The research behind First In Math

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In 1988, Robert Sun embarked on a journey to encourage students from diverse backgrounds to engage in math education by developing the 24® Game, leveraging play to teach number relationships. Fast forward to 2002 — the dawn of widespread internet access — Sun introduced First In Math, an online program designed to make math practice effective and engaging through evidence-based strategies.

Today, First In Math boasts more than 200 games covering various math skills and concepts, progressively challenging learners as they gain competence and confidence in math. With a curriculum spanning basic addition to complex algebra, the program's success lies in its ability to address two common barriers faced by learners: math anxiety and lack of factual and procedural fluency. First in Math enhances learning experiences by incorporating evidence-based approaches in at least four ways:

  1. The gamification of math practice aligns with research1 indicating reduced anxiety and increased engagement among students who play math games. Offering both collaborative and independent digital gameplay provides flexibility while aligning with existing evidence.
  2. First In Math's patented VIF (Very Important Facts) strategy reduces the number of facts students need to learn by memorization, promoting automaticity and efficient computation. The integrated approach of explicit strategy instruction and practice is informed by research2 demonstrating that such an approach has previously improved math scores in the short and long term.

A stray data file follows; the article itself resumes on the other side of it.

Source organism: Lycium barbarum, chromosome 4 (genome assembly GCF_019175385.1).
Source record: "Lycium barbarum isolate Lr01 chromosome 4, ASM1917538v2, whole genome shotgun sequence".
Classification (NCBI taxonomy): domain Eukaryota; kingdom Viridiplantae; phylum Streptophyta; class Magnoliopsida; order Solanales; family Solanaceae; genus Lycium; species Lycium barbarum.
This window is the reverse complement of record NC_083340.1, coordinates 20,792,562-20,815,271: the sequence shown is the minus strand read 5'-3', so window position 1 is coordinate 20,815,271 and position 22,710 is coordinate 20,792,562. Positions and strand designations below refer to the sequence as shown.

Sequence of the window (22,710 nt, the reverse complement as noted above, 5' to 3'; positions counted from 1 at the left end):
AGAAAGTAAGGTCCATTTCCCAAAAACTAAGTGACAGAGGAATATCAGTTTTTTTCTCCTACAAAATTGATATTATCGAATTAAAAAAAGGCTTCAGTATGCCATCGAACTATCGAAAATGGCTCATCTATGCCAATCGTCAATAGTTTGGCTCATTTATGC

3. The program also offers diverse modes of practice (individual, collaborative, and competitive) supporting student learning and enjoyment of the learning experience. This approach recognizes findings from previous research3 which found that while competition boosts performance and motivation, collaboration fosters enjoyment and mastery-oriented goals.
  4. First In Math games that reinforce factual, procedural, and conceptual fluency are complimented by explicit instruction through mini-lessons, particularly for upper-elementary school years, and have been noted to be an effective and popular pedagogic approach by prior research4.

In conclusion, the evidence-based features of First In Math support significant outcomes for students, teachers, and administrators alike. Such outcomes are validated through anecdotal evidence from school administrators and independent studies and evaluations. From increased proficiency and engagement to improved test scores and career readiness, the program paves the way for a brighter educational future.

[1] Dondio, P., Gusev, V., & Rocha, M. (2023). Do games reduce maths anxiety? A meta-analysis. Computers & Education, 194, 104650

[2] Woodward, J. (2006). Developing automaticity in multiplication facts: Integrating strategy instruction with timed practice drills. Learning Disability Quarterly, 29(4), 269–289.

[3] Plass, J. L., O'Keefe, P. A., Homer, B. D., Case, J., Hayward, E. O., Stein, M., & Perlin, K. (2013). The impact of individual, competitive, and collaborative mathematics game play on learning, performance, and motivation. Journal of educational psychology, 105(4), 1050.

[4] Kacmaz, G., & Dubé, A. K. (2022). Examining pedagogical approaches and types of mathematics knowledge in educational games: A meta-analysis and critical review. Educational Research Review, 35, 100428.